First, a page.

|Year : 2017 | Volume
| Issue : 3 | Page : 299-302
Primary papillary adenocarcinoma of the lung: Report of two cases
Saurabh Karmakar1, Alok Nath2, Zafar Neyaz3, Vinita Agarwal4, Sarim Ahsan1
1 Department of Pulmonary Medicine, Era's Lucknow Medical College, Lucknow, Uttar Pradesh, India
2 Department of Pulmonary Medicine, Sanjay Gandhi Postgraduate Institute of Medical Sciences, Lucknow, Uttar Pradesh, India
3 Department of Radiodiagnosis, Sanjay Gandhi Postgraduate Institute of Medical Sciences, Lucknow, Uttar Pradesh, India
4 Department of Pathology, Sanjay Gandhi Postgraduate Institute of Medical Sciences, Lucknow, Uttar Pradesh, India
|Date of Web Publication||28-Apr-2017|
Department of Pulmonary Medicine, Era's Lucknow Medical College, Lucknow, Uttar Pradesh
Source of Support: None, Conflict of Interest: None
|How to cite this article:|
Karmakar S, Nath A, Neyaz Z, Agarwal V, Ahsan S. Primary papillary adenocarcinoma of the lung: Report of two cases. Lung India 2017;34:299-302
|How to cite this URL:|
Karmakar S, Nath A, Neyaz Z, Agarwal V, Ahsan S. Primary papillary adenocarcinoma of the lung: Report of two cases. Lung India [serial online] 2017 [cited 2020 Jan 25];34:299-302. Available from: http://www.lungindia.com/text.asp?2017/34/3/299/205334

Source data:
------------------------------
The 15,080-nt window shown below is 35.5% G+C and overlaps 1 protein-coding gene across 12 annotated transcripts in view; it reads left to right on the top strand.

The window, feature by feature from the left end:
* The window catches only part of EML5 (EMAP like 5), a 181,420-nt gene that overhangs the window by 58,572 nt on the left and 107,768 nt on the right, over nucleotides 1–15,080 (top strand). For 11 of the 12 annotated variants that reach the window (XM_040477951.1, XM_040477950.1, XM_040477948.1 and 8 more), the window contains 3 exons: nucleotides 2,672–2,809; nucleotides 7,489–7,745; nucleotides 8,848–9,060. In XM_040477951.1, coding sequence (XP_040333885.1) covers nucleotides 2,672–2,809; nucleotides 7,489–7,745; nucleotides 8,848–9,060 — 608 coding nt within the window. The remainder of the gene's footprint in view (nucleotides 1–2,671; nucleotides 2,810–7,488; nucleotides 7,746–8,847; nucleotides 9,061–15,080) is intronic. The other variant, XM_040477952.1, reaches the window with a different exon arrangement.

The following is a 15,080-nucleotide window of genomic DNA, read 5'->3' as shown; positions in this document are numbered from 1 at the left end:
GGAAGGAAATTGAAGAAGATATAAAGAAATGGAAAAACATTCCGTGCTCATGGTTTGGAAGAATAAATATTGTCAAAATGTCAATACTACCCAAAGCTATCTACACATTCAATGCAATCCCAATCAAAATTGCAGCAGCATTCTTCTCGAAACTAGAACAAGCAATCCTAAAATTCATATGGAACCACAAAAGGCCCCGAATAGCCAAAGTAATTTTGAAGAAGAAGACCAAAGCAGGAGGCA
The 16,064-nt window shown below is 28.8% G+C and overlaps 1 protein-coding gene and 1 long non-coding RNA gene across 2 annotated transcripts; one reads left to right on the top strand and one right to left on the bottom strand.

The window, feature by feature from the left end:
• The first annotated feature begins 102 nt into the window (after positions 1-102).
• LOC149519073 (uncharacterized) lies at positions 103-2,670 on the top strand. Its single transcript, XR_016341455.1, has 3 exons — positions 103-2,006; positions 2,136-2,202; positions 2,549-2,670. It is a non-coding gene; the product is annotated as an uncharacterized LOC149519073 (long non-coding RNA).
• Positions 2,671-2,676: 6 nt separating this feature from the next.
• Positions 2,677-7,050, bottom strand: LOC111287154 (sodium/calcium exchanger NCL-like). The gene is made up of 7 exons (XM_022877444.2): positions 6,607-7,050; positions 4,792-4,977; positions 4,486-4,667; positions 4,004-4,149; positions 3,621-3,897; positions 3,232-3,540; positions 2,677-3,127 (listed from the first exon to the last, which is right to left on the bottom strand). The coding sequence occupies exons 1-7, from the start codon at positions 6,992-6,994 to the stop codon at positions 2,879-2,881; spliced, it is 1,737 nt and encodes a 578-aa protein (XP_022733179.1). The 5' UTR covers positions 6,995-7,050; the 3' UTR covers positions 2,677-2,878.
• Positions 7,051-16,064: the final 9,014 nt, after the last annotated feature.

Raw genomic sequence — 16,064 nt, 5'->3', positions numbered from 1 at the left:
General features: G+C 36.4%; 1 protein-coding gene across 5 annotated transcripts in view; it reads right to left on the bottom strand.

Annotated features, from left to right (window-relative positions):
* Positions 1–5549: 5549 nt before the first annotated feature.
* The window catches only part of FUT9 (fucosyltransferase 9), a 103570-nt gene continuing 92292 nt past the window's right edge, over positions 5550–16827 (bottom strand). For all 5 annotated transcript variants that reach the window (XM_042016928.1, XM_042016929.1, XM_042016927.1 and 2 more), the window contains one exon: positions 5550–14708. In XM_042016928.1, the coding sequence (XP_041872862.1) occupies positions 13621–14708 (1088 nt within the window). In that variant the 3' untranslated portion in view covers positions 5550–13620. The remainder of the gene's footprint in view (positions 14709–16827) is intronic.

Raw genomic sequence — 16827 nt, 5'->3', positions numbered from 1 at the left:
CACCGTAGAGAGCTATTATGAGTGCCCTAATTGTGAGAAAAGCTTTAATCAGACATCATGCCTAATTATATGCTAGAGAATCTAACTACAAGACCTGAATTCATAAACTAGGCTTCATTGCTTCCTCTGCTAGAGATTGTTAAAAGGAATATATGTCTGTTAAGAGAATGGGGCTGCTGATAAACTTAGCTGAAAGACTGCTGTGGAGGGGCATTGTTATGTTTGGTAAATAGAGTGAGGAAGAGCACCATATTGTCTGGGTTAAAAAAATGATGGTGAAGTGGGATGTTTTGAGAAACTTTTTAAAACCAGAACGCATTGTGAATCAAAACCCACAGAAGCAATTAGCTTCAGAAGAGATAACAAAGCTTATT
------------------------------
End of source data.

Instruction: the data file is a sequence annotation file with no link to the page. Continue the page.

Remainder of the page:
We describe two patients of primary papillary adenocarcinoma (PA) of the lung. PA represents an unusual subtype of adenocarcinoma of lung. This subtype has never been reported in Indian literature, to the best of our knowledge.
Primary PA of the lung is a rare malignancy. PA is a subtype of adenocarcinoma of lung in which papillary structures replace the underlying alveolar architecture. True PA is diagnosed when the pathologic features constitute >75% of the tumor on histopathology. A subtype of adenocarcinoma is an important determinant of therapeutic choice for chemotherapy. Detecting PA has prognostic and therapeutic implications in a patient of lung carcinoma. We discuss two cases of primary PA of lung.
Case I is 61-year-old hypertensive male, admitted with complaints of breathlessness and cough for 6 months and chest pain for 3 months. He was a never smoker and did not have any significant personal history.